You could see the colour code and the way the ESC connectors should be connected to the IOIO.

QuadcopterX drawing

For quadcopter those are:
* Front clockwise spinning motor - pin 34
* Front anticlockwise spinning motor - pin 35
* Rear clockwise spinning motor - pin 36
* Read anticlockwise spinning motor - pin 37

3.Secure the smartphone case to the frame

_You could attach the phone with a appropriate plastic case on top or bottom of the copter. In the base case scenario, phone's cameras will be free to use. Attach the phone facing forward of the copter. The best way to attach the phone is with strong adhesive velcro straps. This is setup is secure enough with a new piece of velcro but additional over the phone strap won't hurt.

4.Install the Flyver Test App

Install the Flyver Test App you could find on the Flyver-Apps repo on a good Android phone. This app runs on the drone itself.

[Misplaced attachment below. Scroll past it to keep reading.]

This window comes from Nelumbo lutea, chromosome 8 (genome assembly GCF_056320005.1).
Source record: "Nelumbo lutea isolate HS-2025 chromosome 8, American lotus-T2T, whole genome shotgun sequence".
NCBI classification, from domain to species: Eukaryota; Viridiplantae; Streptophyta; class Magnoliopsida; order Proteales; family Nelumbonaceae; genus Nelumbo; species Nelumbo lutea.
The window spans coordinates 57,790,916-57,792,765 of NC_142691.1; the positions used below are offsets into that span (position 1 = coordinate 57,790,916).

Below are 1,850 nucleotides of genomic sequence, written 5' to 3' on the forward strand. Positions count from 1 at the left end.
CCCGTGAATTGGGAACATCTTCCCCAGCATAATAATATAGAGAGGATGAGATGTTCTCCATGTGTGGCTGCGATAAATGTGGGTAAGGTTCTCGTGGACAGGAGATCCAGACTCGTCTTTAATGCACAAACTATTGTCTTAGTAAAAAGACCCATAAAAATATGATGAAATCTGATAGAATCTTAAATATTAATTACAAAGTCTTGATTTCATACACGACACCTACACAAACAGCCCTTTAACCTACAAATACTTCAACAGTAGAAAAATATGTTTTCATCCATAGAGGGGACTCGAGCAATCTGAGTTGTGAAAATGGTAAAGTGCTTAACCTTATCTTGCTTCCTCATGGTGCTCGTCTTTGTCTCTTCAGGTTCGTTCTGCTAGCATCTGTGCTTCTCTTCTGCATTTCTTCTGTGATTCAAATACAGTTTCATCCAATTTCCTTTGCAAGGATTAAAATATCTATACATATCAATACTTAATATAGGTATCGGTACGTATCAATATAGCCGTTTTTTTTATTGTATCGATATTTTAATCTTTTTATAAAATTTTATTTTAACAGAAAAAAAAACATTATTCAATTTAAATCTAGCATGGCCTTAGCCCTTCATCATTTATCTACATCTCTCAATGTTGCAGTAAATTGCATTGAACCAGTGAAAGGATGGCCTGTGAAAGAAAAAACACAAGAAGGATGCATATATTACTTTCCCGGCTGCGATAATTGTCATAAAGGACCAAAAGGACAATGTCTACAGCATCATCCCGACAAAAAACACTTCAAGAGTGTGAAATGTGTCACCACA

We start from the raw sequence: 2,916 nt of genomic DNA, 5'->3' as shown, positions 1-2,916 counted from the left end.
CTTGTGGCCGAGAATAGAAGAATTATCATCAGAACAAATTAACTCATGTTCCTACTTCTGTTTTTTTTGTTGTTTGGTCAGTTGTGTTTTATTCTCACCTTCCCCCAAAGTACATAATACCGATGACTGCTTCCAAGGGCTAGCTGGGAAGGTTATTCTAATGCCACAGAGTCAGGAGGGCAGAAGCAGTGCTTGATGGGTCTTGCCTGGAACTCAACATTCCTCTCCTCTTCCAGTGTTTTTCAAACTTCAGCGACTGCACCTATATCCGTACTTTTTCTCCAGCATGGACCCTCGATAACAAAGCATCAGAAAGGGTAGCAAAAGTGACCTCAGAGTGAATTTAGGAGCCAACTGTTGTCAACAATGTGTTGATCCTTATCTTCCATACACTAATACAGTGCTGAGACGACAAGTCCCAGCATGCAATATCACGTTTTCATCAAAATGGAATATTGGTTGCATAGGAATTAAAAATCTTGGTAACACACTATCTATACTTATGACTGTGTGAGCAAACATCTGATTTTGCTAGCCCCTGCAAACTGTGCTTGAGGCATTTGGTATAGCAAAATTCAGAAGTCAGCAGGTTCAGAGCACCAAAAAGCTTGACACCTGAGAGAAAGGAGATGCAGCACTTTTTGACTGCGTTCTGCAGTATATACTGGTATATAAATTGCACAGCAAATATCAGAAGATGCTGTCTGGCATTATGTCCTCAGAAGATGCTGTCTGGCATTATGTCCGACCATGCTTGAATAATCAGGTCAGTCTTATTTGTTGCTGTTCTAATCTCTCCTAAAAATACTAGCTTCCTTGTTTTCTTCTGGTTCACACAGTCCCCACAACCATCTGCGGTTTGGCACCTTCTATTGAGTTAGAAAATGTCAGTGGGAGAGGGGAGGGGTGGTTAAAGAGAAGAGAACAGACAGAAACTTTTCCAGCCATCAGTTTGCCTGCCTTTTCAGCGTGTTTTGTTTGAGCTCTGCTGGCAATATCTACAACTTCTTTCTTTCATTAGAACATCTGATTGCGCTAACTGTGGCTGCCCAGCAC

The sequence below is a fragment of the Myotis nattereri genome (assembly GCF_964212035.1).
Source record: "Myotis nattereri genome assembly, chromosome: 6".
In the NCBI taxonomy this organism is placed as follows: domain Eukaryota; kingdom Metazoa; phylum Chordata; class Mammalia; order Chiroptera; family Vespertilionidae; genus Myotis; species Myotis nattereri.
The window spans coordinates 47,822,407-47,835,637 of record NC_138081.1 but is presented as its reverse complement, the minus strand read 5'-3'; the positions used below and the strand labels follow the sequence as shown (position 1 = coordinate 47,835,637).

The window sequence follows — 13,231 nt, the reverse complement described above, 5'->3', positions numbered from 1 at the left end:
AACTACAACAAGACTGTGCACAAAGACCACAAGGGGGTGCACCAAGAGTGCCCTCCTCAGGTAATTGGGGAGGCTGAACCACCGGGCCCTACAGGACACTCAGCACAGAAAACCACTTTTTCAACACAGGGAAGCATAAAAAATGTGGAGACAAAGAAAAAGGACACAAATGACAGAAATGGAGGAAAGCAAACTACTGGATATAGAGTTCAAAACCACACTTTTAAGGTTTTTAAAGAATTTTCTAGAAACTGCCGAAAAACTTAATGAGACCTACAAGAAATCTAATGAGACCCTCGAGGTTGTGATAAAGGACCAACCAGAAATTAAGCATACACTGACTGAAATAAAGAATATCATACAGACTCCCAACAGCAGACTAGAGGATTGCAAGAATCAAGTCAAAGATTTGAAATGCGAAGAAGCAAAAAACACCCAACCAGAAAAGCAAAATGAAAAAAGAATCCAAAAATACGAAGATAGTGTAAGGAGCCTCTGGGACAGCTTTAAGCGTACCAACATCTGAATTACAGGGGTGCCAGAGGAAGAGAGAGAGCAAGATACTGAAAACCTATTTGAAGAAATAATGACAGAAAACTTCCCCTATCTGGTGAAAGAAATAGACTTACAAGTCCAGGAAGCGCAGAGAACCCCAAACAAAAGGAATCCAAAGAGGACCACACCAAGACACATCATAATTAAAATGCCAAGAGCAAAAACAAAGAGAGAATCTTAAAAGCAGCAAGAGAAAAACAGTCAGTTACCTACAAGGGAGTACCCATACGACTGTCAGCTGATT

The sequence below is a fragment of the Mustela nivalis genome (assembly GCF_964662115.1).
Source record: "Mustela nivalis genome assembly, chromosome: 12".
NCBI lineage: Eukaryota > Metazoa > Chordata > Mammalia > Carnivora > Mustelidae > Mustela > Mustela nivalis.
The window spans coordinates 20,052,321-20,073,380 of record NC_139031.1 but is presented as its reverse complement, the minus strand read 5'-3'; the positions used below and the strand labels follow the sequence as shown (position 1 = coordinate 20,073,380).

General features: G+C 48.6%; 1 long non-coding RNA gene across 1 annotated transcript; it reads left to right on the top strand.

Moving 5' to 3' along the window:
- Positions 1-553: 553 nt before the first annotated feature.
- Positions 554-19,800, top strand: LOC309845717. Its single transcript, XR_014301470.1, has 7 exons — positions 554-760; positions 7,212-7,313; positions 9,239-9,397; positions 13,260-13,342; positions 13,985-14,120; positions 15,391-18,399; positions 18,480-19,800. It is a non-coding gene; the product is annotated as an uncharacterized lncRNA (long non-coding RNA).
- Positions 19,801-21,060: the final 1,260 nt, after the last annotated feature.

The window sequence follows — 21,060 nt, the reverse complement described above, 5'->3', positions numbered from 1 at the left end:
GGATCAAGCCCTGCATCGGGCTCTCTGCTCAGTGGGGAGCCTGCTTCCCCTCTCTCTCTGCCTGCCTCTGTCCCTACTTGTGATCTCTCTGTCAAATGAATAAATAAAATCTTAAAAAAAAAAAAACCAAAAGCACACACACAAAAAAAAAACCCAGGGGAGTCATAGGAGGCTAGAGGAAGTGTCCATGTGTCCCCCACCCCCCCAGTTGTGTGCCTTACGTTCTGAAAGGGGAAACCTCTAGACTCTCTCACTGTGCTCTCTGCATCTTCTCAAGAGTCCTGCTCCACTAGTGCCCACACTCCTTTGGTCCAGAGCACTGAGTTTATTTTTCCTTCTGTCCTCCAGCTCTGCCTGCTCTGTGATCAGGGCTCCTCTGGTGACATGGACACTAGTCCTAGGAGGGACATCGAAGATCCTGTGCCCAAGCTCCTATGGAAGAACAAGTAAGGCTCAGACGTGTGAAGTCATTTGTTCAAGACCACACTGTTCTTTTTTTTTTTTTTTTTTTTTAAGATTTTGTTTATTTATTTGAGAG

It is a good starting point to start playing with your drone and confirm that it runs properly.

5.Install the Flyver RC App

Flyver RC is used as a remote control for the Hello Flyver App. It should be installed on the second Android phone and used to control and test your Flyver drone.

6.Start playing!

  • Place your phone on board and connect it with the usb cable.
  • Open the Flyver RC app
  • Connect the drone's battery. Flyver Test App should start.
  • Setup the phones into the same wifi network and add the IP setting into the Flyver RC app.
  • You are ready to go. _Note that to control the pitch and roll of through the Flyver RC you need to constantly press the left-hand side button of the app. The app uses the motion of the RC phone to control the device.
  • From the settings of the RC App PID values and other options could be set. Note that this is very important for achieving a steady flight. In the future all settings will be autoconfigured through automatic procedures, but now using other devices will be some effort to setup.

Have Fun!